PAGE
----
- The Washington Times - Wednesday, May 23, 2007

ATLANTA (AP) — A federal judge ignored a former Coca-Cola secretary’s plea for mercy yesterday and sentenced her to eight years in prison for conspiring to steal trade secrets from the world’s largest beverage maker.

U.S. District Judge J. Owen Forrester told Joya Williams, 42, that he was giving her a longer sentence than recommended by federal prosecutors and sentencing guidelines because “this is the kind of offense that cannot be tolerated in our society.”

Williams had faced up to 10 years in prison on the single conspiracy charge in a failed scheme to sell Coke’s trade secrets to rival Pepsico Inc. for at least $1.5 million.

But sentencing guidelines, which federal judges are not bound by, called for a sentence of 63 months to 78 months. Williams was convicted Feb. 2 after a jury trial in U.S. District Court in Atlanta, where the Coca-Cola Co. is based.

“I can’t think of another case in 25 years that there’s been so much obstruction of justice,” the judge said.

As for the sentencing guidelines, Judge Forrester said, “The guidelines as they are written don’t begin to approach the seriousness of this case.”

A co-defendant, Ibrahim Dimson, was sentenced to five years in prison. Both also were ordered to pay $40,000 restitution, and they will be on supervised release for three years after getting out of prison.

Judge Forrester ignored a tearful apology by Williams, which marked the first time she acknowledged what she did. Williams had testified during the trial that she did not commit a crime.

“Your honor, I have expanded my consciousness through this devastating experience,” Williams said before she was sentenced. “This has been a very defining moment in my life. I have become infamous when I never wanted to become famous.”

She added, “I am sorry to Coke and I’m sorry to my boss and to you and to my family as well.”

The government said Williams stole confidential documents and samples of products that hadn’t been debuted by Coca-Cola and gave them to Dimson and a third defendant, Edmund Duhaney, as part of a conspiracy to sell the items to Pepsi. Duhaney, like Dimson, pleaded guilty to conspiracy. Before the Coke case, Duhaney and Dimson had been incarcerated at the same federal prison in Alabama at the same time.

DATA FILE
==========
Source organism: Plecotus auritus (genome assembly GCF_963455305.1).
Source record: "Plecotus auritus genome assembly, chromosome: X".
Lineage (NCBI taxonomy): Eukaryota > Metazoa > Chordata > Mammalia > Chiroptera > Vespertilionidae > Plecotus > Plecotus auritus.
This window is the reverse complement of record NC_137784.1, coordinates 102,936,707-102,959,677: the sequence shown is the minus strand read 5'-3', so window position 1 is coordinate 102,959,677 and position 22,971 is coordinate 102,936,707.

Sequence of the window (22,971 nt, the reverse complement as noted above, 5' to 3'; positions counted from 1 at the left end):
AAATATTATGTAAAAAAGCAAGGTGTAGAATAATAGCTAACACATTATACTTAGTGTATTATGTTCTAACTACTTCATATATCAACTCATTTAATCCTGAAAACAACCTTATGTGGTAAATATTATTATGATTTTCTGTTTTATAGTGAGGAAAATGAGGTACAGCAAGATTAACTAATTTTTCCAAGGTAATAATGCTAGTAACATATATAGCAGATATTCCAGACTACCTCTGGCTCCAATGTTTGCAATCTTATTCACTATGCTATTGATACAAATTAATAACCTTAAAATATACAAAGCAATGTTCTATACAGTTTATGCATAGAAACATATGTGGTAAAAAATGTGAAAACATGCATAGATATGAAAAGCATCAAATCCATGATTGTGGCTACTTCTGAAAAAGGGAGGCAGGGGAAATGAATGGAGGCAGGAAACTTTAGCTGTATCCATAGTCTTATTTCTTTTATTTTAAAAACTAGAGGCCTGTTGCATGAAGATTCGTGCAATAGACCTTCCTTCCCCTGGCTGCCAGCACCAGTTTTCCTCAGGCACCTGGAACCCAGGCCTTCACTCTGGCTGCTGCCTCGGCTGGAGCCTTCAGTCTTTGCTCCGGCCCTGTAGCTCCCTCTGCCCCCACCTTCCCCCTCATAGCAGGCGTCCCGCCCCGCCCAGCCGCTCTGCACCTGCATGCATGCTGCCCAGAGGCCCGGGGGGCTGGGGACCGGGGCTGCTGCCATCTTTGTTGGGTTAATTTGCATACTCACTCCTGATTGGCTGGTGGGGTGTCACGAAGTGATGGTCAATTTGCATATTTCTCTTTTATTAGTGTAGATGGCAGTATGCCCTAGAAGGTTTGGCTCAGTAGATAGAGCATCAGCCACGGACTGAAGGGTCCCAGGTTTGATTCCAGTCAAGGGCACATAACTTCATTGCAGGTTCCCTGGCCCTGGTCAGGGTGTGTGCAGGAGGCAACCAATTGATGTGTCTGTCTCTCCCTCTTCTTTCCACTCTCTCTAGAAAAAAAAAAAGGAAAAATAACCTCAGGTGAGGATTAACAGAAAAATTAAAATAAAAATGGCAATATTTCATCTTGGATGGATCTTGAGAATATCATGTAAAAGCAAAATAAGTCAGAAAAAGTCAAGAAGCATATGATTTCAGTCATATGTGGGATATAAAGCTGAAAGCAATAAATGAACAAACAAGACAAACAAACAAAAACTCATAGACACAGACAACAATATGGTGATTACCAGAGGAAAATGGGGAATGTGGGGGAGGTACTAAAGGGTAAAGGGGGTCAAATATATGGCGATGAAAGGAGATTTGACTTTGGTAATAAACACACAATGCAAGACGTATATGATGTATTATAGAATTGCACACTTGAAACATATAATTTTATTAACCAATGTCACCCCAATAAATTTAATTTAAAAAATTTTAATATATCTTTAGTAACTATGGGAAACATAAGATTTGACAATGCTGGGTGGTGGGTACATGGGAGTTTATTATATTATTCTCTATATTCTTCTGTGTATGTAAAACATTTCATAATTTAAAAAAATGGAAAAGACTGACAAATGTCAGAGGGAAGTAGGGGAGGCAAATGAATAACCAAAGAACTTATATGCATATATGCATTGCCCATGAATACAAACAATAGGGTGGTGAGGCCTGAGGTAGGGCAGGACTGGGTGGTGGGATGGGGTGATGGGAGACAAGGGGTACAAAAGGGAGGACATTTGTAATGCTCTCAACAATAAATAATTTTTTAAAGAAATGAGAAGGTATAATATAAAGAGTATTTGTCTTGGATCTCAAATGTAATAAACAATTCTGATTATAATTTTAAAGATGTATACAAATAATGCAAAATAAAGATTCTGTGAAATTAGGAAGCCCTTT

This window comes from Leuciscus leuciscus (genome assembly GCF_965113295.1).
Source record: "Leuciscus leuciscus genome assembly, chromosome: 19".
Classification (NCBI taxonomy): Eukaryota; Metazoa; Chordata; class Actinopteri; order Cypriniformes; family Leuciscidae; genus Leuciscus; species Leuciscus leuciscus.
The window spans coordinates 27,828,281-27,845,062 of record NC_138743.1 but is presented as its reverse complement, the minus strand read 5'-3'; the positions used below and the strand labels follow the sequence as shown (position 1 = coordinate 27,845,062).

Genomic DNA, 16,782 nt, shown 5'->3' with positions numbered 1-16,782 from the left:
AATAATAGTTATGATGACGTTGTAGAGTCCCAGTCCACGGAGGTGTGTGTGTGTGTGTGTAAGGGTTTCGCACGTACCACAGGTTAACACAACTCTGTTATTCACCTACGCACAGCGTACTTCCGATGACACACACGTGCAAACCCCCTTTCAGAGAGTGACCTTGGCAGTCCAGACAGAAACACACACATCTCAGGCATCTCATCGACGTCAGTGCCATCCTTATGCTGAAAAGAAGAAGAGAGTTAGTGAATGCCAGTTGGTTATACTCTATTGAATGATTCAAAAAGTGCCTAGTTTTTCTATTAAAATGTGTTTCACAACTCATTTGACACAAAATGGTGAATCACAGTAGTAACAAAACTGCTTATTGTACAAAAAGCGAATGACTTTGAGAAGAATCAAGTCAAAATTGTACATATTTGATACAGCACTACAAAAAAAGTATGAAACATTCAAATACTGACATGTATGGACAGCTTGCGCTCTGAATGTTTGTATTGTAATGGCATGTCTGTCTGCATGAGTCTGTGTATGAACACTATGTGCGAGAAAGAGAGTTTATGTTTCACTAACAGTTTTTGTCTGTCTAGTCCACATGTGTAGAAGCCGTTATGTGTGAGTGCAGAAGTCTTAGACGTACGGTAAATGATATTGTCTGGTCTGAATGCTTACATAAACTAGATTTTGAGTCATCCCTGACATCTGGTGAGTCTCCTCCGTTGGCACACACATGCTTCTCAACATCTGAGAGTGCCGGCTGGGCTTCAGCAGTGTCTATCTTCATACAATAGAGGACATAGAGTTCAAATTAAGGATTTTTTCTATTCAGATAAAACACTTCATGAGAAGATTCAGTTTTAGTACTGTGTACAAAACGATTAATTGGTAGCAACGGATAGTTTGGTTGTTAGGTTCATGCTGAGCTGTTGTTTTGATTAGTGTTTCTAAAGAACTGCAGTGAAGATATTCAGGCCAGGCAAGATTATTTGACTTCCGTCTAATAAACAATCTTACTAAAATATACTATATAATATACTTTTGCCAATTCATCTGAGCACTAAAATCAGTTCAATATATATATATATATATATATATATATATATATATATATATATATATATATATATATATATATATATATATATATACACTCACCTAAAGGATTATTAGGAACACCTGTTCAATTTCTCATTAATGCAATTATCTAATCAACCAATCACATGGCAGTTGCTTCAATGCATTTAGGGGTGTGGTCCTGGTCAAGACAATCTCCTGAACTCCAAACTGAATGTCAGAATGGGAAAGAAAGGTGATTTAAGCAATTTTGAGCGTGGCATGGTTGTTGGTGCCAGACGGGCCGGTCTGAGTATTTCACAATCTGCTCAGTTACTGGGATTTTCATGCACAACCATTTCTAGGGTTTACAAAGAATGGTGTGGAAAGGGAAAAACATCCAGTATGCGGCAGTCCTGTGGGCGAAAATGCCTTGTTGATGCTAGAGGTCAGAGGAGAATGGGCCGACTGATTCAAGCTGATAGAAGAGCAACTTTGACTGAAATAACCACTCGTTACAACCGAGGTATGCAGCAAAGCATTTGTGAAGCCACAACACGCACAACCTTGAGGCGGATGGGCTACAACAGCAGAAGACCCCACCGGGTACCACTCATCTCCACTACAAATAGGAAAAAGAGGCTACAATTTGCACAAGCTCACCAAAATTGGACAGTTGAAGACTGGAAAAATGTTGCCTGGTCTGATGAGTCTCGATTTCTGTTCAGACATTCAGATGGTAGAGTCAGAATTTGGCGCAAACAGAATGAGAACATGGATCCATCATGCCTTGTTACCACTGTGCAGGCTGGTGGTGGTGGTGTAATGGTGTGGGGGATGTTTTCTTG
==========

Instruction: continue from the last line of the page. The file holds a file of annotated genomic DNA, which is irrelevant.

Duhaney, who had been friends with Williams for years, will be sentenced for the Coke conspiracy later. A date was not immediately set because Duhaney’s lawyer, Don Samuel, is in the midst of another trial. Mr. Samuel filed a request yesterday to allow Duhaney to be released from custody today for several days so he can be at the hospital with his 15-year-old daughter, who is having surgery. Judge Forrester granted the request.

The conspiracy was foiled after Pepsi warned Coca-Cola that it had received a letter in May 2006 offering Coca-Cola trade secrets to the “highest bidder.” The FBI began an undercover investigation and identified the letter writer as Dimson.

Williams was fired as a secretary to Coca-Cola’s global brand director after the charges came to light.

Williams’ apology yesterday lasted for several minutes and she asked the judge to show mercy, though Judge Forrester had told her before she spoke that he planned to depart from sentencing guidelines.

“Punishment is the memories and the moments that I’m going to miss,” she said. “Punishment is never having a family of my own.”

Assistant U.S. Attorney Byung J. Pak told the judge that Williams didn’t deserve leniency.

“Choices have consequences and she made those choices,” Mr. Pak said. “She chose to go to trial and she lied on the stand.”

At the hearing, prosecutors disclosed that Williams has two convictions on her record — one involving making false statements related to unemployment insurance.

Williams’ lawyers had repeatedly asserted in court and out of court that Williams had no criminal past, and the government until yesterday did not challenge that assertion.

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